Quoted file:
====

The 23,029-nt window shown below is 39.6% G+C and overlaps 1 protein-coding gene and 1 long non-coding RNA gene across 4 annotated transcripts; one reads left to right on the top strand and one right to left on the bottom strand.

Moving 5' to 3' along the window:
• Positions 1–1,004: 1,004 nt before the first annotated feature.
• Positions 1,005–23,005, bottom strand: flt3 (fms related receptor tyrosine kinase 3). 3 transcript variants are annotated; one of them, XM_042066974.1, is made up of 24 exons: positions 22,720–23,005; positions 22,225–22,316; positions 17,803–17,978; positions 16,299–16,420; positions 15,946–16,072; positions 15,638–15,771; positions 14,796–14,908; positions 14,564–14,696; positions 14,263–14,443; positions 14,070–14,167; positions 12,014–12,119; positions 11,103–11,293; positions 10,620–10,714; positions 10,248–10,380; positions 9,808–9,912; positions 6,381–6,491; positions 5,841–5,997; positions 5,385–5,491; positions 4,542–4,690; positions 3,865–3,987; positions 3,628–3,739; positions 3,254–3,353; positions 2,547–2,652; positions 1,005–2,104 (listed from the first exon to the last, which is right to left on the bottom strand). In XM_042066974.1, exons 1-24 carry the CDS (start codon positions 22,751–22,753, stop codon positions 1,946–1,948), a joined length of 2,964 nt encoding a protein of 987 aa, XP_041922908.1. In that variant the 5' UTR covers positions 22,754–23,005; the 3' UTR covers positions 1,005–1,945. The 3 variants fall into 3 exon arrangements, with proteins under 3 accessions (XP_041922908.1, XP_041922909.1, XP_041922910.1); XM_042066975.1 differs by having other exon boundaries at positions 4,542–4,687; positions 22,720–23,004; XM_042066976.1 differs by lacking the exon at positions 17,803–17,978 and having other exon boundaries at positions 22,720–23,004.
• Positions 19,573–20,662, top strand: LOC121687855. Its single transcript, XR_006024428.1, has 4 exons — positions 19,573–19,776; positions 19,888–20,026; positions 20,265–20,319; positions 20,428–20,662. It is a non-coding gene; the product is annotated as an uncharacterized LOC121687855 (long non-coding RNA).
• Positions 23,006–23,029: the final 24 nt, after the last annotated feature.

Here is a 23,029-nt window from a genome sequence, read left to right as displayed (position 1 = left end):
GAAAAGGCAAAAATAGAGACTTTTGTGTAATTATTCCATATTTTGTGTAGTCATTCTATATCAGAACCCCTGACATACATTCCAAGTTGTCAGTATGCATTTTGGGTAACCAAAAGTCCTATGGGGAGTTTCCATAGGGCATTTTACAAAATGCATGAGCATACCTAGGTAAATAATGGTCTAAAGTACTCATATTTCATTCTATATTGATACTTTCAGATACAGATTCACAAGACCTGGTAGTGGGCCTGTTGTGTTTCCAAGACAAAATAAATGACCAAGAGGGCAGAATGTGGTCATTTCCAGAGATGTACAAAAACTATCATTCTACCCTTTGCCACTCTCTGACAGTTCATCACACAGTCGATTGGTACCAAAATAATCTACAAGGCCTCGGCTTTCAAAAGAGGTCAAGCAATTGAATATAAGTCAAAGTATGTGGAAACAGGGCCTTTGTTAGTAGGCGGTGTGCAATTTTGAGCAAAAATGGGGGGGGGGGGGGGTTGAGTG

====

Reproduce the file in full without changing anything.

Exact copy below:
The 23,029-nt window shown below is 39.6% G+C and overlaps 1 protein-coding gene and 1 long non-coding RNA gene across 4 annotated transcripts; one reads left to right on the top strand and one right to left on the bottom strand.

Moving 5' to 3' along the window:
• Positions 1–1,004: 1,004 nt before the first annotated feature.
• Positions 1,005–23,005, bottom strand: flt3 (fms related receptor tyrosine kinase 3). 3 transcript variants are annotated; one of them, XM_042066974.1, is made up of 24 exons: positions 22,720–23,005; positions 22,225–22,316; positions 17,803–17,978; positions 16,299–16,420; positions 15,946–16,072; positions 15,638–15,771; positions 14,796–14,908; positions 14,564–14,696; positions 14,263–14,443; positions 14,070–14,167; positions 12,014–12,119; positions 11,103–11,293; positions 10,620–10,714; positions 10,248–10,380; positions 9,808–9,912; positions 6,381–6,491; positions 5,841–5,997; positions 5,385–5,491; positions 4,542–4,690; positions 3,865–3,987; positions 3,628–3,739; positions 3,254–3,353; positions 2,547–2,652; positions 1,005–2,104 (listed from the first exon to the last, which is right to left on the bottom strand). In XM_042066974.1, exons 1-24 carry the CDS (start codon positions 22,751–22,753, stop codon positions 1,946–1,948), a joined length of 2,964 nt encoding a protein of 987 aa, XP_041922908.1. In that variant the 5' UTR covers positions 22,754–23,005; the 3' UTR covers positions 1,005–1,945. The 3 variants fall into 3 exon arrangements, with proteins under 3 accessions (XP_041922908.1, XP_041922909.1, XP_041922910.1); XM_042066975.1 differs by having other exon boundaries at positions 4,542–4,687; positions 22,720–23,004; XM_042066976.1 differs by lacking the exon at positions 17,803–17,978 and having other exon boundaries at positions 22,720–23,004.
• Positions 19,573–20,662, top strand: LOC121687855. Its single transcript, XR_006024428.1, has 4 exons — positions 19,573–19,776; positions 19,888–20,026; positions 20,265–20,319; positions 20,428–20,662. It is a non-coding gene; the product is annotated as an uncharacterized LOC121687855 (long non-coding RNA).
• Positions 23,006–23,029: the final 24 nt, after the last annotated feature.

Here is a 23,029-nt window from a genome sequence, read left to right as displayed (position 1 = left end):
GAAAAGGCAAAAATAGAGACTTTTGTGTAATTATTCCATATTTTGTGTAGTCATTCTATATCAGAACCCCTGACATACATTCCAAGTTGTCAGTATGCATTTTGGGTAACCAAAAGTCCTATGGGGAGTTTCCATAGGGCATTTTACAAAATGCATGAGCATACCTAGGTAAATAATGGTCTAAAGTACTCATATTTCATTCTATATTGATACTTTCAGATACAGATTCACAAGACCTGGTAGTGGGCCTGTTGTGTTTCCAAGACAAAATAAATGACCAAGAGGGCAGAATGTGGTCATTTCCAGAGATGTACAAAAACTATCATTCTACCCTTTGCCACTCTCTGACAGTTCATCACACAGTCGATTGGTACCAAAATAATCTACAAGGCCTCGGCTTTCAAAAGAGGTCAAGCAATTGAATATAAGTCAAAGTATGTGGAAACAGGGCCTTTGTTAGTAGGCGGTGTGCAATTTTGAGCAAAAATGGGGGGGGGGGGGGGTTGAGTG